The porcupine stabs Yogi. The kid smiles. He’s as much a jerk as his parents. And to add injury to injury, the mother conks the bear on the head with a log after he safely carries her wayward son back to his playpen.

No sooner does Yogi shrug his comment on the situation to the audience than the child is wandering again. This time the “kitty” is a skunk. Yogi does a swoop, turning rescue, just like he did in ‘Daffy Daddy.’



This time, the mother throws a frying pan at the bear after he deposits the child back in the pen. Lip-smacking dad just keeps eating his watermelon without even glancing up.

The toddling toddler escapes again. Like in ‘Daffy Daddy,’ Yogi decides to let fate take its course. This time, the kid finds a “kitty.” He drags back an angry mountain lion. Yogi decides to get involved and beats up the mountain lion. The action fills up 35 seconds of screen time, most of it behind bushes, so all we see is camera shakes and, above the bushes, drawings of fists, smoke, Yogi’s hat in the air, leaves, stars and the planet Saturn in cycle animation, along with re-used cycles of Yogi and the mountain lion trying to get away. Someone will have to explain the history of drawings of Saturn in comics to signify violence or swearing.

The mountain lion has enough and stretch-dives out of the cartoon. The child is safe. But the parents show up with the generic ranger, complaining Yogi has been bothering the toddler (and trying to swipe a sand-a-wich). The beat-up Yogi reacts to the audience.

Even the ranger doesn’t buy Yogi’s story, accepting the word of the deadbeat parents. But then we get a stomping astonishment take as Yogi and the ranger look off-scene. It’s been slowed down a bit for your viewing.



The toddling toddler is off on his own and dragging back the mountain lion in some recycled footage. There’s a close-up of the lion asking the ranger to do something about the kid. So Yogi’s vindicated in the end. He realises it, too, as he is smiling.

In some of the earliest Yogi cartoons, there are stretches of footage with no stock music underneath. This is one of them. Virtually the whole fight scene has vocal and sound effects, but no music.


0:00 - Yogi Sub Main Title theme (Curtin, Hanna, Barbera, Shows).
0:15 - ZR 51 LIGHT ANIMATION (Hormel) – Car enters Jellystone, Ranger sends Yogi away, Ranger stomps away.
1:08 - no music – “Shee, what a grouch.”
1:11 - TC 201 PIXIE COMEDY (Loose-Seely) – Yogi tippytoes, tries to steal sandwich, child walks.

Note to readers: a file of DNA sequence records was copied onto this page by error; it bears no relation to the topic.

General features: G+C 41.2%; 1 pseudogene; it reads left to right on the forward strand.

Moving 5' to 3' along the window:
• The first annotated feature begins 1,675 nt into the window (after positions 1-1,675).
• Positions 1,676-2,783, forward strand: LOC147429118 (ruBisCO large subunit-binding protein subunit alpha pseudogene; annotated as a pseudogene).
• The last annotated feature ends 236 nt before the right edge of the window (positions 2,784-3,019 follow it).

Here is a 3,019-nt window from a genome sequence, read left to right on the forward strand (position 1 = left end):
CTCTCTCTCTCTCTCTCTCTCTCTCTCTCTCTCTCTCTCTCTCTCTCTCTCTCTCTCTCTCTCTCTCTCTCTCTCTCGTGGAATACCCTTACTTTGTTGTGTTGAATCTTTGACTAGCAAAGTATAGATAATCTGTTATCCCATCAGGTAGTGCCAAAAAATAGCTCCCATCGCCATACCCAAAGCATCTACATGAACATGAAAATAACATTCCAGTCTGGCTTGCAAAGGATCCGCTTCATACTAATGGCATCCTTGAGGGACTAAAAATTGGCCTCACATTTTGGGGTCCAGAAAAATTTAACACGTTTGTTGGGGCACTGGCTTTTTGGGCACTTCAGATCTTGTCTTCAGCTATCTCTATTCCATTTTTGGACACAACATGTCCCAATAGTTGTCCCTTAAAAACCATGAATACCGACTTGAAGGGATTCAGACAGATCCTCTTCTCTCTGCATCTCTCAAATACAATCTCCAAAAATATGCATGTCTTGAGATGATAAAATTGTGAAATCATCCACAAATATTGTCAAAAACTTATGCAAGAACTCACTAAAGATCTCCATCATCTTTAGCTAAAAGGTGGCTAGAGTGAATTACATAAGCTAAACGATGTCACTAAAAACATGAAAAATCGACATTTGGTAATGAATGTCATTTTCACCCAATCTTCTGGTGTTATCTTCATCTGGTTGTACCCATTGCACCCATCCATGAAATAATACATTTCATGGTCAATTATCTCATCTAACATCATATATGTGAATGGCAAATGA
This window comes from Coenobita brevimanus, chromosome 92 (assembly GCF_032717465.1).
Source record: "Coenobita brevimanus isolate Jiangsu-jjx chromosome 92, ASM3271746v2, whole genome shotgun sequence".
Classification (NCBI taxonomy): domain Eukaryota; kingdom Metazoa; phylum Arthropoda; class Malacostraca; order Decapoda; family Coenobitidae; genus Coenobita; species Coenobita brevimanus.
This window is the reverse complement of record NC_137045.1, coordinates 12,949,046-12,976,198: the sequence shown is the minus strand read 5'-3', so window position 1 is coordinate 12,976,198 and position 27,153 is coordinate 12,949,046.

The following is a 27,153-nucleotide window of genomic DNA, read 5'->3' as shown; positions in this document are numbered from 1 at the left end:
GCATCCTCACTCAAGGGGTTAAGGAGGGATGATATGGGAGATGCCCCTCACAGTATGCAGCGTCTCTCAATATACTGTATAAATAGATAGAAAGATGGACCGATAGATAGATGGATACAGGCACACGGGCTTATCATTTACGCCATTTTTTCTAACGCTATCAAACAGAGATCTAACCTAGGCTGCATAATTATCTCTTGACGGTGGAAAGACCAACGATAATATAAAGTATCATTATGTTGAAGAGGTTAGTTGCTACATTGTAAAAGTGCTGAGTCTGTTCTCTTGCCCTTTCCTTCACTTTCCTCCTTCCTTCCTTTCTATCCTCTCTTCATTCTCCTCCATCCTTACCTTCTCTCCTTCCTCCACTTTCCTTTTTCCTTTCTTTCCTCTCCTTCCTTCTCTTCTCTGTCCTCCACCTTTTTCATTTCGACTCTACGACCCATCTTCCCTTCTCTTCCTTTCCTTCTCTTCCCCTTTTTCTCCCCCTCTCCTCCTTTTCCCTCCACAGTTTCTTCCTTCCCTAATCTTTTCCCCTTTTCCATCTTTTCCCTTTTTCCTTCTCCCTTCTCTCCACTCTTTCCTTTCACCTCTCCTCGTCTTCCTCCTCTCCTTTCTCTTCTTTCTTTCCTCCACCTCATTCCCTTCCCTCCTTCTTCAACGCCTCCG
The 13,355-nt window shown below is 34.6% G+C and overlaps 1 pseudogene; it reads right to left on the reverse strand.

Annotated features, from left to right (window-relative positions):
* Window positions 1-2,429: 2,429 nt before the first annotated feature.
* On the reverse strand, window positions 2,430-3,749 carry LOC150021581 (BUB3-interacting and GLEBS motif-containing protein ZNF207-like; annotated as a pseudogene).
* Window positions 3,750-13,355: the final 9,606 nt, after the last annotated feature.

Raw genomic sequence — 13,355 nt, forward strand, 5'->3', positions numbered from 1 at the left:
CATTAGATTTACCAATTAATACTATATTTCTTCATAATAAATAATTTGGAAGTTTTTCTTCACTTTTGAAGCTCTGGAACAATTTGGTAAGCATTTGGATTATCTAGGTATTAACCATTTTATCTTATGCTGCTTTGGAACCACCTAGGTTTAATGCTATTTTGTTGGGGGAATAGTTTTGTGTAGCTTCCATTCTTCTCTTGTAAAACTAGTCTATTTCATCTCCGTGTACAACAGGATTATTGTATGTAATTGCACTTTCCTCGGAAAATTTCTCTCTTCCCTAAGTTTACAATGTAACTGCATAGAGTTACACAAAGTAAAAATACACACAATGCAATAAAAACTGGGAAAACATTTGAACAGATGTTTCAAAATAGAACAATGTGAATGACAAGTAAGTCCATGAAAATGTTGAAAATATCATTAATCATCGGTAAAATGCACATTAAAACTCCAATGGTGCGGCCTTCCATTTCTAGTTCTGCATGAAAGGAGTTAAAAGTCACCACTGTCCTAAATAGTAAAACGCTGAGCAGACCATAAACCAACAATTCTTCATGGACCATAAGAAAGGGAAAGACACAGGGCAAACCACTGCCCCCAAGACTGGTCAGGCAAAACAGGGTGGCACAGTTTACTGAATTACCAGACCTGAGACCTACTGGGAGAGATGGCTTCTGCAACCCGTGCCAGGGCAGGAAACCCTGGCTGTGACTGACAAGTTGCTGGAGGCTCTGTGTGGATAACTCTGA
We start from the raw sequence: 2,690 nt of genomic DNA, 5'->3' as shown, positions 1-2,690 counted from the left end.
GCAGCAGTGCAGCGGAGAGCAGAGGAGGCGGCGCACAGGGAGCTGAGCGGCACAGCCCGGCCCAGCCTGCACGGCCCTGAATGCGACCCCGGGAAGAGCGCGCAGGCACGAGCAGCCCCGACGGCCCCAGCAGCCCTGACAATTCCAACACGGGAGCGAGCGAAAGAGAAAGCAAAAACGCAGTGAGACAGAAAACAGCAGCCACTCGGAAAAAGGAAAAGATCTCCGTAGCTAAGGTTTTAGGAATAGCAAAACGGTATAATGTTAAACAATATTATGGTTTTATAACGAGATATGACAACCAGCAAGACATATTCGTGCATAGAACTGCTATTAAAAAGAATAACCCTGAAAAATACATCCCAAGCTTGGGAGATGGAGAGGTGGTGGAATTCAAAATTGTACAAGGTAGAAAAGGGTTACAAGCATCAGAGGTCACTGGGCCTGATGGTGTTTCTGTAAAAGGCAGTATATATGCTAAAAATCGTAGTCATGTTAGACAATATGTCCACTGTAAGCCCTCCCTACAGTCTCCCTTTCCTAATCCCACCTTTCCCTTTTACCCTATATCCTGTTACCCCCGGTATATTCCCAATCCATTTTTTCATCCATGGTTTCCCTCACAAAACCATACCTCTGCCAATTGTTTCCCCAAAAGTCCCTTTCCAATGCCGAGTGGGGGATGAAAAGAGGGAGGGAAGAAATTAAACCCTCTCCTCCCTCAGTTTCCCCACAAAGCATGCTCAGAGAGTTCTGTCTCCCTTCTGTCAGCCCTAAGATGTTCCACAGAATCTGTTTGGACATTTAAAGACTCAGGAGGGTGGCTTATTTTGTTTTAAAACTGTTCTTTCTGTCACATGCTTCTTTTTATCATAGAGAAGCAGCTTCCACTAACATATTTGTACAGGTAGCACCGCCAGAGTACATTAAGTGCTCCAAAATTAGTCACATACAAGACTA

2:24 - no music – Child walks into tree.
2:27 - TC 300 ECCENTRIC COMEDY (Loose-Seely) – More noisy eating, Mother attacks bear, porcupine scene, Yogi skids to a stop.
3:34 - no music – Mother over playpen.
3:39 - L-78 COMEDY UNDERSCORE (Moore) – “Cobba, cobba,” skunk scene, child escapes from paypen.
4:40 - no music – Yogi resting.
4:44 - L-81 COMEDY UNDERSCORE (Moore) – Yogi lifts legs, kid drags mountain lion behind bushes.
5:14 - no music – Yogi skids to bushes, dives in.
5:21 - L-81 COMEDY UNDERSCORE (Moore) – Yogi fights with mountain lion.
5:26 - no music – fight scene, mountain lion zips away.
5:57 - ZR 51 LIGHT ANIMATION (Hormel) – Yogi with child, parents accuse Yogi
6:17 - no music – Yogi looks at camera.
6:19 - L-1154 ANIMATION COMEDY (Moore) – “OK, buster,” mountain lion talks to range.
6:51 - Yogi Sub End Title theme (Curtin).

15 comments:

  1. Lots of similarities here to Hanna-Barbera's very last Tom & Jerry cartoon, "Tot Watchers", right down to the disbelieving authority figure who learns differently at the iris out. Bill and Joe might have wanted to offer up a "Story by Homer Brightman" credit on this one. (Also, given the lag time on the MGM releases, "Bear On A Picnic" arrived on TVs across the country just six months to the day after the T&J cartoon hit theaters).

    ReplyDelete
  2. I love YOGI BEAR. There - just had to say it.

    ReplyDelete
  3. The Mother kinda sounds like Bea Benaderet?

    ReplyDelete
  4. "Yowp-Yowp" Dodsworth,

    There are some scenes from this Yogi Bear episode which are included on the John Kricfalusi's blog (http://johnkstuff.blogspot.com). Enjoy to make a visit on this blog.

    ReplyDelete
  5. At age three, my son loved the extended fight scene behind the bushes, with Daws' "Owww-owww-owww!". the cacophony of sound effects, and Yogi and the lion alternately trying to sneak away before being pulled back by the other with a loud H-B stock 'swoop'. It is pretty well-timed, and the lack of background music helps.

    Another well-timed, unseen gag: "Y'know what, kid? That ain't no kitty. That's a [jab!] porcu-PIIIINE!"

    ReplyDelete
  6. To me, at least, the fact that the mountain lion fight is unseen makes it all the funnier! Especially, when Yogi and/or the mountain lion try to sneak away and get pulled back in!

    It DID seem unusual to hear the grunts and groans of the fight – and no music to emphasize the action. That rarely happened in live-action series, much less cartoons.